Folau fulminating and media mire

Perhaps I didn’t say things very well yesterday in The Israel Folau furore continues – there have been some positive outcomes as various people have spoken up against Folau’s archaic and insulting (but still very common) religious beliefs.

But very few if any people would have been hurt or offended if his small comment on Instagram had been like millions of other online comments every day and had been ignored.

The social media and furore gave the comments publicity they didn’t deserve, and that exposed people to offence and hurt that otherwise wouldn’t have been suffered.

Protesting and publicising the comments exposed millions to possible hurt and offence.

While it is a feature of modern media and social media, why did Folau’s comment get so much attention and opprobrium?

Folau is a rugby player. Until now his public utterances were not seen as important.

In comparison Destiny Church Brian Tamaki says ‘cry baby gays’ will go to hell

Outspoken Destiny Church self-proclaimed pastor Brian Tamaki has come out in support of Israel Folau, hitting out at “cry baby gays” and agreeing the LGBTQ community could go to hell.

“The Bible says hell is a possibility for anyone who doesn’t repent. Jesus didn’t apologise for offending people when speaking God’s word. If the gay community want to be accepted as a part of society then ‘take it on the nose’ like the rest of us.”

He then used a hashtag he made up, “#crybabygays”, to sign off the message.

Tamaki speaks to and tries to influence many people, but apart from a few passing mentions gets nothing like the criticism that Folau got.

However Tamaki is largely ignored as an attention seeking nutter, while the normally private Folau is plastered and blasted.

David Cohen at RNZ – Folau comments: Keeping an eye on the wider picture

It is easy enough to say Israel Folau was wrong to get all religiously high and mighty on social media about homosexual behaviour.

The question also naturally arises of how the mainstream media ought to be dealing with fundamentalist beliefs of any stripe in the first place – not to mention the perils of holding up people who happen to be good at kicking a ball, as also being liberal champions.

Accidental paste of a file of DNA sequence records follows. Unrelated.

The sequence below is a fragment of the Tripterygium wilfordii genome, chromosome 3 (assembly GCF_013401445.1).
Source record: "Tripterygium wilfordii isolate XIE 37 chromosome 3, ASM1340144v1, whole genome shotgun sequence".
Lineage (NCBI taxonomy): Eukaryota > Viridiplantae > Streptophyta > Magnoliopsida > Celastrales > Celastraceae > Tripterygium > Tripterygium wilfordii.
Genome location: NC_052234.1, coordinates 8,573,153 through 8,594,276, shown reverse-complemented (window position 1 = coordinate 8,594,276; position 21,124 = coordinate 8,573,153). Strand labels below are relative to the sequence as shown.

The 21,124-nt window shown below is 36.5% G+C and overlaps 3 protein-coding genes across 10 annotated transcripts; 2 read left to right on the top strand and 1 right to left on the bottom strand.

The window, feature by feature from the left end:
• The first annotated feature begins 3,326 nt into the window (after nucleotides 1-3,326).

It has been said before – by this writer, in fact – that not only sports stars but poets, critics, movie-makers, playwrights and rock performers tend to make for notably unreliable authorities on pretty much all matters outside of their chosen field (if on that).

With only a few notable exceptions, they offer bad ideas on social policy, banal observations about economics and, yes, whoppingly ill-considered religious views, too.

Some mainstream commentators have used the controversy to anguish over the limits of free speech. In the news business, these are sometimes known as whyohwhyofwhyohwhy pieces – commentaries that rather skirt a fundamental issue, in this instance the question of fundamentalism itself.

Folau was, after all, simply giving his own, particularly rigid, Christian stance on homosexual behaviour. He also was expressing a view shared by many who take a severe interpretation of any of the three great monotheistic religions.

Threatening hell for all sorts of behaviours has been common for yonks, as anyone who went to a religion orientated school (or church) in the past can probably attest.

Christianity’s record in this regard is well known, notwithstanding the fact that plenty of thoughtful, devout believers, would argue the toss, or at any rate, question the focus on what consenting adults choose to do among themselves.

But the ultra-Orthodox stream of Judaism isn’t exactly known for sanctioning homosexuality (although Israel – the country, not the player – generally takes justifiable pride in being the most LGBTQ-friendly country in the Middle East).

And the ferociously anti-gay record in parts of the Muslim world, where homosexual acts are sometimes punishable by death, ought to make a western liberal blanch.

As the British diver Tom Daley recently pointed out after winning the synchronised 10m Platform competition at the Gold Coast tournament, no fewer than 37 Commonwealth nations currently have anti-LGBTQ statutes: a rainbow mosaic of bigotry.